The statistical basis for fantasy football lends itself to the same player evaluation that financial ratios offer to assess a company and its outlook.

Where a company’s debt ratio reveals the company’s financial risk, football statistics like yards and touchdowns can produce similar ratios to reveal a player’s risk.

In fantasy football, yards are a much better indication of a player’s consistency than touchdowns are.

In standard leagues, a wide receiver earns one point for every 10 receiving yards he gains and six points for every touchdown he scores.

Though touchdowns are more valuable, they are far more difficult to predict. For instance, in 2011, Detroit Lions’ receiver Calvin Johnson led all NFL wide receivers with 16 receiving touchdowns and 1,681 receiving yards.

In 2012, he still led the league in receiving yards with 1,964 but his touchdown total dropped from 16 to five.

In order to gauge how statistics influence each player’s risk, it is plausible to develop ratios around a player’s touchdown to yard totals.

Essentially, a player who receives the majority of his points through touchdowns in a season is much less likely to replicate that performance the next season and is therefore a risky selection.

While these high touchdown scorers may be risky, they offer high rewards because touchdowns are so greatly valued. Aside from pure statistics, another major determinate of a player’s risk is his susceptibility to injury.  While many fantasy experts highlight players who are injury prone, few offer a more systematic look into a player’s injury history.

It would be interesting if fantasy websites could develop a rating system, like Moody’s Investors Services for bond credit rating, to evaluate a player’s health.

For example, players similar to Philadelphia Eagles’ quarterback Michael Vick might receive the equivalent of a C credit rating because of their extensive injury history.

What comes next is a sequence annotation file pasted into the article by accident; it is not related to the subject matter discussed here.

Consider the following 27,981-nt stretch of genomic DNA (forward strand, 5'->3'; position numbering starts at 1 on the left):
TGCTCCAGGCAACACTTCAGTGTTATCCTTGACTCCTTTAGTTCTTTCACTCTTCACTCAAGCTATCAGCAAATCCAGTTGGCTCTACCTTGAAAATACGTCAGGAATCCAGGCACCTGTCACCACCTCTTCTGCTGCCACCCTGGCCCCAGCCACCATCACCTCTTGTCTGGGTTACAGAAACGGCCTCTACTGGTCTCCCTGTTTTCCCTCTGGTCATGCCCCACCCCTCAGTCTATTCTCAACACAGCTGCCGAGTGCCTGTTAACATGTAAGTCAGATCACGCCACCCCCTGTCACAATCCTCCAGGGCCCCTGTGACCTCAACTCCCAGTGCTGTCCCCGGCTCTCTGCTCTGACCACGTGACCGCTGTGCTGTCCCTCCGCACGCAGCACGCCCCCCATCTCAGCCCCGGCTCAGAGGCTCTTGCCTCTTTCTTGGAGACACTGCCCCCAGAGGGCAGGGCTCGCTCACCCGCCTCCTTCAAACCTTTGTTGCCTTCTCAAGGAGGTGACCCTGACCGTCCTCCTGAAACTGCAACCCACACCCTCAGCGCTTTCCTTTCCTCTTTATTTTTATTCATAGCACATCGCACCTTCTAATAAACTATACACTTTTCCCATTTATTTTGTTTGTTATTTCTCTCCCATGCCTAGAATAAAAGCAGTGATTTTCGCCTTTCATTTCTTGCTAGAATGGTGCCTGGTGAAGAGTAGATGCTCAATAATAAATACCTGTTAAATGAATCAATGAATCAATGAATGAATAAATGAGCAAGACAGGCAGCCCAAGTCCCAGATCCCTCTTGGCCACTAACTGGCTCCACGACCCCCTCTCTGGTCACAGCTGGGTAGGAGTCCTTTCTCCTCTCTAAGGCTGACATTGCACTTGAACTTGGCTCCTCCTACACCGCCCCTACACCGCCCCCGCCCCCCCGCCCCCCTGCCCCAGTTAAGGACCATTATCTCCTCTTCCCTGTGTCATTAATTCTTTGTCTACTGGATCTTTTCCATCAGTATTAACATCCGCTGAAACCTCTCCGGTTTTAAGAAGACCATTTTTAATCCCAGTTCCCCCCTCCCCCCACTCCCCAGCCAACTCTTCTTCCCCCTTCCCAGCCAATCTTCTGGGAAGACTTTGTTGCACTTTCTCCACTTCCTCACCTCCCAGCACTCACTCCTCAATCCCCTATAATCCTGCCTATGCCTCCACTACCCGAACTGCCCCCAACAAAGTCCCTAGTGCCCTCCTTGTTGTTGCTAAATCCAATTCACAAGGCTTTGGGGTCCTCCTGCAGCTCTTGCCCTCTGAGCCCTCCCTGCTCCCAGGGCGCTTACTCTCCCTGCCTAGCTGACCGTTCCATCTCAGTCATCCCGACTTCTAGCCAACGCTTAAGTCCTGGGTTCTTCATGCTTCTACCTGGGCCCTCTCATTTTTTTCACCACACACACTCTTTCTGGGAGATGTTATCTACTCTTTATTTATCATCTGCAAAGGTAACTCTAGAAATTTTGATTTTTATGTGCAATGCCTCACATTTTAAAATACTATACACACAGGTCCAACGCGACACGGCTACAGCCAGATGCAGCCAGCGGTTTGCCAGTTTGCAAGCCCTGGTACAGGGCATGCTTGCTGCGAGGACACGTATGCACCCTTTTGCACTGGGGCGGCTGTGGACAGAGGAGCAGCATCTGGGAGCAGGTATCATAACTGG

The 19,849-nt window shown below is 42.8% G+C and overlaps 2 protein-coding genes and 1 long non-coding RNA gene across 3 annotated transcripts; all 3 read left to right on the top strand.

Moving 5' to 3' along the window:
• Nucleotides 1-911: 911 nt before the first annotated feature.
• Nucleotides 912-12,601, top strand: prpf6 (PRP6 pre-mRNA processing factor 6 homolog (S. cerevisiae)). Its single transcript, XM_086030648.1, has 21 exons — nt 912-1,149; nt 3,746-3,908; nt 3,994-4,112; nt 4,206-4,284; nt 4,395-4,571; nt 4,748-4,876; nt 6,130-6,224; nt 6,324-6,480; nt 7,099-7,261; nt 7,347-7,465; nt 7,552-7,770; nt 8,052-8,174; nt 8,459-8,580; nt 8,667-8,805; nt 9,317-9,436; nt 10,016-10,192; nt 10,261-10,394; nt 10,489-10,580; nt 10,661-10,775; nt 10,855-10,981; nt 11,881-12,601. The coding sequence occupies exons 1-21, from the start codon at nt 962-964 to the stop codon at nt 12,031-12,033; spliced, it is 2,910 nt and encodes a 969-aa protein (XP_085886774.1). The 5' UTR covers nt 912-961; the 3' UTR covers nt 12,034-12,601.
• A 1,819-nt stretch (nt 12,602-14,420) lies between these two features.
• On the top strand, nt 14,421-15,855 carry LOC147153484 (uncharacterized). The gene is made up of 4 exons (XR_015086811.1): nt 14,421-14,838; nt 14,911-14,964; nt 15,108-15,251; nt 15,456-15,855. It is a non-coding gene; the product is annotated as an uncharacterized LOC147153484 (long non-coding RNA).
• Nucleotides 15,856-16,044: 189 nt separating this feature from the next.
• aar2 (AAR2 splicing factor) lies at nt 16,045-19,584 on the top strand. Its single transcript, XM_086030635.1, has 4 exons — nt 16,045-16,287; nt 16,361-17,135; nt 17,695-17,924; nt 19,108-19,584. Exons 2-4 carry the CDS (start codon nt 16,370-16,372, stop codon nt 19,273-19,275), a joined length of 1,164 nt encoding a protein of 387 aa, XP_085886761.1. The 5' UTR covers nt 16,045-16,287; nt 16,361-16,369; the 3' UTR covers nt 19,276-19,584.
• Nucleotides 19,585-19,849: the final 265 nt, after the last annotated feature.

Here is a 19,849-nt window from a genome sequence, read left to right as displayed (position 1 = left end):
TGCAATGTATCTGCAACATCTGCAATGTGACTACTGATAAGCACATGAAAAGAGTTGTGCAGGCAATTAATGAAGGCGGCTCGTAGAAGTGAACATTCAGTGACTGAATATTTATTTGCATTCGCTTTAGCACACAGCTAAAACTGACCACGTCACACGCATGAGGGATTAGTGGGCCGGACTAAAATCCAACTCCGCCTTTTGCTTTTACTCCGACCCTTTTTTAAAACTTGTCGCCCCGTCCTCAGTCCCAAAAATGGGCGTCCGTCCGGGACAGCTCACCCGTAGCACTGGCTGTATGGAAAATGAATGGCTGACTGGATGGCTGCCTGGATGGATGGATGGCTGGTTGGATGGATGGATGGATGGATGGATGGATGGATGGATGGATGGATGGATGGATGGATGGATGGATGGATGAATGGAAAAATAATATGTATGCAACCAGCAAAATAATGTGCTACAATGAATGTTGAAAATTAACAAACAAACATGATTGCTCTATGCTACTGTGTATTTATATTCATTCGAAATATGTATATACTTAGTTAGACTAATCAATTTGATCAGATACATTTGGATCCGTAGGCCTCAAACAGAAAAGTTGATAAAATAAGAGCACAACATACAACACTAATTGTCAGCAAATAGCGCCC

Eli Manning, on the other hand, might be one of the few players to receive an AAA rating since he has not missed a game since becoming the New York Giants’ starter in 2004.

While this connection between risk factors in fantasy football and finance may seem obscure, many prominent financial advisors have translated their financial expertise into fantasy success.

Mad Money host Jim Cramer, for instance, held a fantasy football stock pick special in which he related several fantasy players to their company equivalent.

He aligned Minnesota Vikings’ running back Adrian Peterson with Boeing because they both recovered extraordinarily well from threatening setbacks.

“Boeing comes back from injuries and comes back stronger to keep on taking yards,” he explained. “The stock is up 37 percent this year despite the Dreamliner battery issues, the fires, the sequester and a choppy stock market.”

This relationship between company to player, team to portfolio and stock market to fantasy league demonstrates how the grueling world of finance can be enjoyable when viewed through the lens of sports.

Perhaps now the finance section of FMR will seem more relevant when thought of in ordinary football language rather than confusing business lingo. For the accounting section, however, all I can say is, “good luck.”